However, recently Chandra Bahadur Gharti made the following deposition at the District Court: “I was away working in India when the event happened, and returned only four or five months later. I don’t know who killed Dekendra, where or how.”

Another witness, Amrita Sunakhari, had told the same investigator: “A Maoist named Bam Bahadur Khadka alias Mukti, Lachhiram and others had kidnapped journalist Dekendra Thapa and kept him in our house. After questioning, they took him towards Dwari, and I heard later that they killed and buried him.”

But Sunakhari withdrew her statement and told the court recently: “I don’t know Dekendra Raj Thapa, I don’t know where, when and how his death occurred. I don’t know if the accused killed him, the accused should not be punished.”

Other government witnesses, including Jamuna Thapa, Sashiram Gharti, Man Bahadur Sutparai and Devi Lal Gharti have similarly withdrawn statements, considerably weakening the case against the accused. Another witness Balbir Ramjali had earlier testified that he had seen the accused beating up Dekendra in the school. But now, he has made a statement saying he was in India on that day. “I don’t know anything about the incident, I don’t know anyone involved, I only found out that Dekendra was killed after the police took me in.”

Prakash Adhikari is a Dailekh based journalist who has been covering his colleague’s torture and murder for the past 10 years. He says: “Maoist leaders had gathered all the witnesses from Naumule, Dwari and Baluwatar in a hotel in the district capital, forcing the accused to retract their statements.” Lawyer Basanta Gautam, who has been representing Dekendra, also confirms that witnesses withdrew the case because of threats.

Lawyer Govinda Bandi says the reason witnesses have retracted their testimonies after threats is because of the lack of witness protection laws. He adds: “This makes it difficult to get justice for the families of the victims.”


June 2004    Radio journalist Dekendra Thapa abducted from Toli VDC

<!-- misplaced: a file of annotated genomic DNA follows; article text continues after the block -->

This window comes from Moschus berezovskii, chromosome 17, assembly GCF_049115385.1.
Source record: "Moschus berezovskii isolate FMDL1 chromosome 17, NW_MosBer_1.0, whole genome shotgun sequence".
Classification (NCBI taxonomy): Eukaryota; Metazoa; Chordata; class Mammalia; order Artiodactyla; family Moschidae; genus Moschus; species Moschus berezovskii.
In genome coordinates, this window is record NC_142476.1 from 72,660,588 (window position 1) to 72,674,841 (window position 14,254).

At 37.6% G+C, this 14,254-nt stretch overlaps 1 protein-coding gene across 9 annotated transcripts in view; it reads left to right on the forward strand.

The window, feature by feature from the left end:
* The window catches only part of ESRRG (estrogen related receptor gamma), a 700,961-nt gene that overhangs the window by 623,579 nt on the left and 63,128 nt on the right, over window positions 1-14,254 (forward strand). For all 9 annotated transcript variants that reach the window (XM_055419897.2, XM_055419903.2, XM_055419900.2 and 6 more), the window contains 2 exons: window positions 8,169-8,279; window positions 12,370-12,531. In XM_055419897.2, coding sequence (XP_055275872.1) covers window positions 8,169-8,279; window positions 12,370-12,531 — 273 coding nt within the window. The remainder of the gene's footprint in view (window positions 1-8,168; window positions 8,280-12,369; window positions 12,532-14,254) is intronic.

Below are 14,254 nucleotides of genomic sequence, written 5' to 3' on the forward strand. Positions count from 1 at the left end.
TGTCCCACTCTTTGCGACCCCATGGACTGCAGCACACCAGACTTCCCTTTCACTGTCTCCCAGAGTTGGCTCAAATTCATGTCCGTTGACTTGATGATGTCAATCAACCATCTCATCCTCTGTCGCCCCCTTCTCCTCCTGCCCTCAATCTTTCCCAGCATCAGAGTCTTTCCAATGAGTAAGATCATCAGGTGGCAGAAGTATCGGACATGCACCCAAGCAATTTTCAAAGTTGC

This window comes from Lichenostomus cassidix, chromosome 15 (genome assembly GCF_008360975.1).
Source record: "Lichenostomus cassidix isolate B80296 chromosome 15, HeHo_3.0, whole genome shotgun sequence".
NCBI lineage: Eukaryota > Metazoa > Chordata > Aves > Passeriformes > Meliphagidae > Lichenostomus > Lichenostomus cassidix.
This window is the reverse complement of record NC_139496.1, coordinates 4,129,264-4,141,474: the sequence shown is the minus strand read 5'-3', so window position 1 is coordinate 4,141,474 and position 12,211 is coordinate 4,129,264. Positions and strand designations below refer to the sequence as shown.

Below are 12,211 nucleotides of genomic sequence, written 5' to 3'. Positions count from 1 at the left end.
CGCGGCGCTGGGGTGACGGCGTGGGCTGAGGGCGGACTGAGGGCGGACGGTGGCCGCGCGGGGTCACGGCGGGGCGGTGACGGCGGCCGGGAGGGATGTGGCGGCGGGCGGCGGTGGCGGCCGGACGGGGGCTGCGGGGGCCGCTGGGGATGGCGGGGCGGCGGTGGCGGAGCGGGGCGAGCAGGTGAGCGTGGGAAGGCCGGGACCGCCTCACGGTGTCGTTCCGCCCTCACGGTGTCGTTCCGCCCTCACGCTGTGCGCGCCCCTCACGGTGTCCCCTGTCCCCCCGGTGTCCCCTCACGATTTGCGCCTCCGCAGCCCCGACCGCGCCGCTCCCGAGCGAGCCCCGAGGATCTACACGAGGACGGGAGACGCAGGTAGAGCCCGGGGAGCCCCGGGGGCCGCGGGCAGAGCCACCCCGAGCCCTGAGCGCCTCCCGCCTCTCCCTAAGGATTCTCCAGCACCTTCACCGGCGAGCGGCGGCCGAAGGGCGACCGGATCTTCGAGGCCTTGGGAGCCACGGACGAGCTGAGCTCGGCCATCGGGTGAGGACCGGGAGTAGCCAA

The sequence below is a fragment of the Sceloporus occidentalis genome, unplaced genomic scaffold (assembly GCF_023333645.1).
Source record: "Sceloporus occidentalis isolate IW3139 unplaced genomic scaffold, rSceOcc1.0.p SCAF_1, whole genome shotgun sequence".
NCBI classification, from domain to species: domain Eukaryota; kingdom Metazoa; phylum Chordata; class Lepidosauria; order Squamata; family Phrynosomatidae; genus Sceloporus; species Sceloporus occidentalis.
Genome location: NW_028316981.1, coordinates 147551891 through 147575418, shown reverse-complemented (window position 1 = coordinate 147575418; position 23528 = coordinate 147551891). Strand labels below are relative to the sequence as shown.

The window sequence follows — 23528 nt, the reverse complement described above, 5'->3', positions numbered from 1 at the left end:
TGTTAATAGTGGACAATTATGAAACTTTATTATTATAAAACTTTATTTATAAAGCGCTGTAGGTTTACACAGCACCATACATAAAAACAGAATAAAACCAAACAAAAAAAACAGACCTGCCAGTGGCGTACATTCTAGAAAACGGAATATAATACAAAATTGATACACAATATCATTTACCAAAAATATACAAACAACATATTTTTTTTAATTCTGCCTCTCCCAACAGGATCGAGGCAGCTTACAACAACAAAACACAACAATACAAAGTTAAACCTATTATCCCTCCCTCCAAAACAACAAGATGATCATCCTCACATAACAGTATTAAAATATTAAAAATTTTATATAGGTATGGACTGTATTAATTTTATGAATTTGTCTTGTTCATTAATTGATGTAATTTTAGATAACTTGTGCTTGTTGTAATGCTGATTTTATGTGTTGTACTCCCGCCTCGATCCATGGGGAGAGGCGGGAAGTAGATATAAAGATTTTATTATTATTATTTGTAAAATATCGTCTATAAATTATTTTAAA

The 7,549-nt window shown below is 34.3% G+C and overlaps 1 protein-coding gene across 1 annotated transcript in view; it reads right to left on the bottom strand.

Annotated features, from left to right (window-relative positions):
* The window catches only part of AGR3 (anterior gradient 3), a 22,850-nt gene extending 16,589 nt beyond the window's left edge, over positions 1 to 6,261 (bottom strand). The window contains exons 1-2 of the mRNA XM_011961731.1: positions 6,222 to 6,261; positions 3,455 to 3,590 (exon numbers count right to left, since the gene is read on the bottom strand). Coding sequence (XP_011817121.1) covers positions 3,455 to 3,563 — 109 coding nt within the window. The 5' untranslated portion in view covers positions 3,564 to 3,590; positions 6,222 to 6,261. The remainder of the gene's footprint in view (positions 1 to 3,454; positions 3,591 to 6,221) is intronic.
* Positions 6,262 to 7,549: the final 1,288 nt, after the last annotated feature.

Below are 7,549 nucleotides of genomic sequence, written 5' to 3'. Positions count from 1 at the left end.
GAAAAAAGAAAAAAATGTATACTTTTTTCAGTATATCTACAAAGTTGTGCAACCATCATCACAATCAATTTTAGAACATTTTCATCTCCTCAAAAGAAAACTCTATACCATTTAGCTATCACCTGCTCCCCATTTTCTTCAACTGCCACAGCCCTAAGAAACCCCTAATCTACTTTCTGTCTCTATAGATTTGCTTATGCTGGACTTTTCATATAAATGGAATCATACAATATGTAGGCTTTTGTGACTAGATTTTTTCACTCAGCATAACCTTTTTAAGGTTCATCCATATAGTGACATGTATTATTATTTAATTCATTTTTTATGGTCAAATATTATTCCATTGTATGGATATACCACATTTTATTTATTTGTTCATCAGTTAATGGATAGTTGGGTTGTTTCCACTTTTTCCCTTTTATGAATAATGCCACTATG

11 August 2004    Dekendra Thapa buried alive in Dwari after month-and-half of torture
28 August 2008   Laxmi Thapa lodged FIR at Dailekh Police about her husband’s murder
2012  Prime Minister Baburam Bhattarai and his handpicked attorney general Mukti Pradhan order
police investigation quashed
5 January 2013  Police arrest Lachhiram Gharti and five others for the murder of Dekendra Thapa
28 January 2013  State lawyers file case against accused and on 31 January court ordered them
4 July 2013  The Appleate Court in Surkhet upholds verdict against accused
5 August 2013 The Supreme Court overturns the verdict and orders the accused to be freed.
20 August 2014 District court schedules to have the final hearing on the Dekendra case.

Tufan Neupane in Nepalgunj

See music video of Dekendra Thapa singing Karnali song

Read also:

Dekendra’s grave Janak Nepal

Transitional injustice, Kunda Dixit’s blog

Reign of terror in Dailekh, Damakant Jayshi 

Shooting the messenger, Editorial

Just want justice, Dambar K Shrestha

Hindi-Nippon Bhai Bhai?

Tuesday, August 12th, 2014

Nationalist leaders in Japan and India link forces amid concern over aggressive Chinese policies

Narendra Modi with Japanese Prime Minister Shinzo Abe

Joining force: Japanese Prime Minister Shinzo Abe visiting Gujarat in 2007 with then Gujarat chief minister, now Indian prime minister, Narendra Mod (top); India invited Japan to join in joint exercise with the United States in July